A.1 Significance A.1.1 Physical Activity. The CDC suggests that 150-300 minutes of moderate-intensity physical activity (PA) is important to staving off non-communicable diseases (NCD) such as cancer, type 2 diabetes, and comorbidity health outcomes. However, many communities, such as low-socioeconomic (SES) communities, are not engaging in enough regular PA to reap the benefits, such as decreased chance in experiencing NCD health outcomes. Results from qualitative studies often relay common barriers and themes impeding PA requirements, such as environmental factors and resource availability. Limitations of physical activity interventions. Common PA interventions largely do not incorporate a multi-level framework to acknowledge external barriers. Focusing on individual-level factors, such as self-efficacy, are small parts of why an individual may or may not engage in PA; casting a wider net to capture an array of barriers would provide better understanding of current inactivity trends. Qualitative studies that inquire about multi-level external barriers typically do not juxtapose the current state of barriers (the facts) with the ideal outcome if the barriers were removed (counterfactuals, e.g., "If only…"). Researchers are missing out on a way to align potential solutions with how community members frame their understanding of their environment and their ability to act in that environment. A.1.2 Counterfactuals, Causality, and Goal-Pursuit Theory. An individual might reflect on their past to help inform the present. For instance, thinking "If I had taken a walk during my lunch break, then I would have met my step goal." Known as counterfactual thinking (CF), these thoughts can help us understand how elements within one's environment might be causally connected (i.e., If…then…). According to functional CF theory, CFs describing a better outcome via a self-focused action can lead to heightened goal-pursuit behaviors. The efficacy of CF strategies in a longitudinal PA study has yet to be established. A.1.3 Multilevel Determinants of Health Disparities. There has been a call for researchers to look beyond individual-level factors impacting PA. One way to answer this call is to use multi-level frameworks, such as the NIMHD research framework, for understanding the ways in which health is impacted within and between different internal and external agents. The NIMHD framework outlines levels of influence (individual, interpersonal, community, and societal) and domains of influence (biological, behavioral, physical/built environment, sociocultural environment, and health care system) that can be used to conceptualize and understand minoritized health outcomes. This allows for a nuanced understanding of factors driving health outcome inequity. B.1 Innovation and Relation to PATHS-UP ERC This proposal seeks to uniquely address a multi-level need by, 1) inviting the individual to provide a detailed look at various PA barriers participants experience in day-to-day life, 2) highlighting how certain pathways are framed as causally connected to themselves and their community, and 3) providing a relevant antecedent steppingstone to how these barriers could be minimized, altered, or removed altogether. Aligning with PATHS-UP ERC's commitment towards addressing health inequity and health-promotion access and participation, the proposed study will focus on addressing health barriers in underserved communities. C.1 Specific Aims C.1.1 Specific Aims 1: Identify barriers to PA experienced by low-SES individuals. Participants will engage in a semi-structured interview with a trained researcher on the experiment day. During this time, participants will be randomly assigned to either the CF strategy or the control condition. Both conditions will be asked to identify, using the NIMHD Research Framework, any barriers towards engaging in PA. Hypothesis 1: Participants will identify more externally focused, compared to internally focused, barriers that then impact them at the individual and behavioral level. C.1.2 Specific Aim 2: Determine the effect of a CF strategies on PA behavior. Participants in both conditions will complete demographics and psychological measures of contemplation to change PA engagement, motivation, self-efficacy, and intention to engage in PA at baseline, experiment day, and follow-up visits. Participants will be given a Fitbit to wear for 14 weeks to record step count, heartrate, and additional exercise data. Hypothesis 1: Compared to the control, the CF strategy condition will report higher levels of contemplation to change, motivation, self-efficacy, and intentions to engage in PA. Hypothesis 2: The CF strategy condition will report greater increases in PA correlates over the 14-week period compared to the control condition. D.1 Approach D.1.1 Baseline Session (week 1). Participants will go over informed consent with a researcher and then fill out a measure of demographics. The researcher will walk the participant through creating a Fitbit profile and input demographic info (age, gender, height, weight). Participants will receive a Fitbit to collect PA data, a charger, and download the Fitbit phone app to sync their data. Participants will be asked to wear the Fitbit during the hours that the participants are awake and throughout the time the participants are asleep. Participants will complete PA psychological measures of contemplation to change, self-efficacy, motivation, and intentions. D.1.2 Experiment Day (week 2). Participants will undergo a semi-structured interview. The interview audio will be recorded and transcribed via Zoom. Participants will first be asked to describe past events where the participant were unable to participate or engage in PA. After describing the event(s), participants will be randomly assigned to one of two conditions, the CF strategy or control. All participants will walk through the NIMHD framework with a researcher and be guided to identify barriers at various domains and levels of influence, which impacted their events the participant just described. A printout of the NIMHD framework with examples will be provided to the participant. CF Strategy: Participants will engage in CFs on barriers the participant believes the participant could have reasonably acted on to increase PA in their described event(s) that would have led to a better outcome. The researcher will write these down as the participants speaks so what is listed can be easily referred to for the next step. After identifying the CFs, participants will then select three CFs the participant just identified that the participant could use at some point in the upcoming week. Participants will identify a time in the upcoming week to engage in the CF, any obstacles to using that CF, ways to overcome those obstacles, their intention to use the CF over the next week, and how likely the participant think the CF would have happened and led to the better outcome. Participants will then fill out the PA psychological measures. Control: After barrier identification, participants will be asked to select three barriers to talk aloud and list out additional details about the barriers identified. Participants will then fill out the PA psychological measures. D.1.3 Weekly Follow-Up Sessions (weeks 3-13). Weeks 3-13 are spaced one week apart. Participants will be emailed a weekly survey to fill out PA psychological measures and complete condition specific measures. CF strategy participants will be presented with their selected CFs from the previous week and indicate CF engagement over the past week. Participants will also be given a chance to write about new PA events that occurred over the previous week and barriers; CF strategy participants will generate CFs on the controllable barriers, while the control participants will list details. CF strategy participants can use the same three CFs for the upcoming week or swap them for new or more relevant CFs; the participant will then indicate intentions to use them for the upcoming week and the likelihood that the CFs would have actually happened and led to change. Control participants will only be asked to list details about any new events and barriers. D.1.4 Conclusion (week 14). All participants will return to the lab to return study materials and sync PA data. Participants will complete a final follow up and engage in a brief semi-structured interview on their reception to their PA condition, perceptions of barriers, and future use of CF strategies. Participants will then be thoroughly debriefed on the goals and purpose of the study. E.1 Broader Impacts The proposed study will provide further information on using non-invasive wearable trackers (i.e., Fitbits) and a low-cost, self-identification strategy plan for addressing PA outcomes among underserved communities. Specifically, the qualitative nature of the study design can directly speak towards PATHS-UP mission within Industry and Culture of Inclusion. Speaking directly with underserved community members and understanding everyday barriers towards achieving optimal health and wellness via PA will be invaluable. The investigators will be able to ensure PATHS-UP present and future efforts to address barriers to PA health outcomes aligns with the foci of community members. Lastly, the efforts of this proposal will be used as the foundation for future research grant submission to work towards addressing health outcomes among underserved communities. ;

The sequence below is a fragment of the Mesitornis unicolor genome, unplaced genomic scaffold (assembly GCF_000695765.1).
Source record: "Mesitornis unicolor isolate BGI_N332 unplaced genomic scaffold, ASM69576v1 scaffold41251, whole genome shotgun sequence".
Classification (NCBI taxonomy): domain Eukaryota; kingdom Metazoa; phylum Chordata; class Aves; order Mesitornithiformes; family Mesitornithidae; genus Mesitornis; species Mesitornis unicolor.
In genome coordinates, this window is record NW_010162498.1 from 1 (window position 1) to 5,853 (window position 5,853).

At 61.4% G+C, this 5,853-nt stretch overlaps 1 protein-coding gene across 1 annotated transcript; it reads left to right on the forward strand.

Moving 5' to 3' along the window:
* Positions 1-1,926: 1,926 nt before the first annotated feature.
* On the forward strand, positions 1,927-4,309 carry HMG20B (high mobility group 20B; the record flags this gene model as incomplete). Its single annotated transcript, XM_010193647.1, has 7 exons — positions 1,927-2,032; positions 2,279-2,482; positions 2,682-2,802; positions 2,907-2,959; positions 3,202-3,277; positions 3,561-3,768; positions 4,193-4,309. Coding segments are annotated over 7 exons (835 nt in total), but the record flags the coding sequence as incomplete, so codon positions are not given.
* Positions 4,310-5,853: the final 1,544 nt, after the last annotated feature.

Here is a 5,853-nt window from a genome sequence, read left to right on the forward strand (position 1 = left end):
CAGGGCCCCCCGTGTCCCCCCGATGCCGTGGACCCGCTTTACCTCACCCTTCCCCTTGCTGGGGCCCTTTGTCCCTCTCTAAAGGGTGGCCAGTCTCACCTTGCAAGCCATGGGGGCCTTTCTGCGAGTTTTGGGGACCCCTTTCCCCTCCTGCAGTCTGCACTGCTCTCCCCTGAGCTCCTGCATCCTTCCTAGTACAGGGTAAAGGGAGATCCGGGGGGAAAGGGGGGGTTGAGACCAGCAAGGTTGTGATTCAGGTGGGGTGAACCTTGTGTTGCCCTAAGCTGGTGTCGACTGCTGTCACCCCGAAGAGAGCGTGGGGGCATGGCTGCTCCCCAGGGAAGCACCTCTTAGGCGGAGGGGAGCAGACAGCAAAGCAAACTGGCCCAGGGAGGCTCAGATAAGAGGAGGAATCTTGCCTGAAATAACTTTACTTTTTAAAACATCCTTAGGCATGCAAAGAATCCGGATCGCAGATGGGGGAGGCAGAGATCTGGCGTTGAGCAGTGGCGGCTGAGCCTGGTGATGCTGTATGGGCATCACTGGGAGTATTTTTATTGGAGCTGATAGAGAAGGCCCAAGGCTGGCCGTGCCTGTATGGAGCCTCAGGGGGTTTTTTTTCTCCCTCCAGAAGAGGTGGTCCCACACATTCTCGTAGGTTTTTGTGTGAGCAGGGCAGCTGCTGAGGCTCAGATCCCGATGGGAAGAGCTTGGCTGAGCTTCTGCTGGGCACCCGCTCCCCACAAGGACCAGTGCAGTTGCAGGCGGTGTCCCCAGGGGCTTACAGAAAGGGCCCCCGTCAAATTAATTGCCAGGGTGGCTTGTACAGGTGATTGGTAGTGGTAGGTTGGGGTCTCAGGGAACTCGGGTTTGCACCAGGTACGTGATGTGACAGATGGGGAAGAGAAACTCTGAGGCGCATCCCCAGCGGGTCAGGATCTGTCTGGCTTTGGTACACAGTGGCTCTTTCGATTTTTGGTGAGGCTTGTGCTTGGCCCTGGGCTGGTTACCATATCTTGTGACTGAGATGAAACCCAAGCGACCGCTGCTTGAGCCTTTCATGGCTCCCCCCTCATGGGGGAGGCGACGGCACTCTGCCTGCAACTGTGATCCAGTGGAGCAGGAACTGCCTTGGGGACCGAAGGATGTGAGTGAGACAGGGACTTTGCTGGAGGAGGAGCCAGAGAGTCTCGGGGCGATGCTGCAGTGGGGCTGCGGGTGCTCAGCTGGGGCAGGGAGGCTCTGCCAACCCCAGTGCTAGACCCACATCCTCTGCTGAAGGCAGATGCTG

Study Design


Related Conditions & MeSH terms


NCT number NCT05192226
Study type Interventional
Source Texas A&M University
Contact Rachel E Smallman, PhD
Phone 979-845-3983
Email [email protected]
Status Not yet recruiting
Phase N/A
Start date January 10, 2022
Completion date September 30, 2022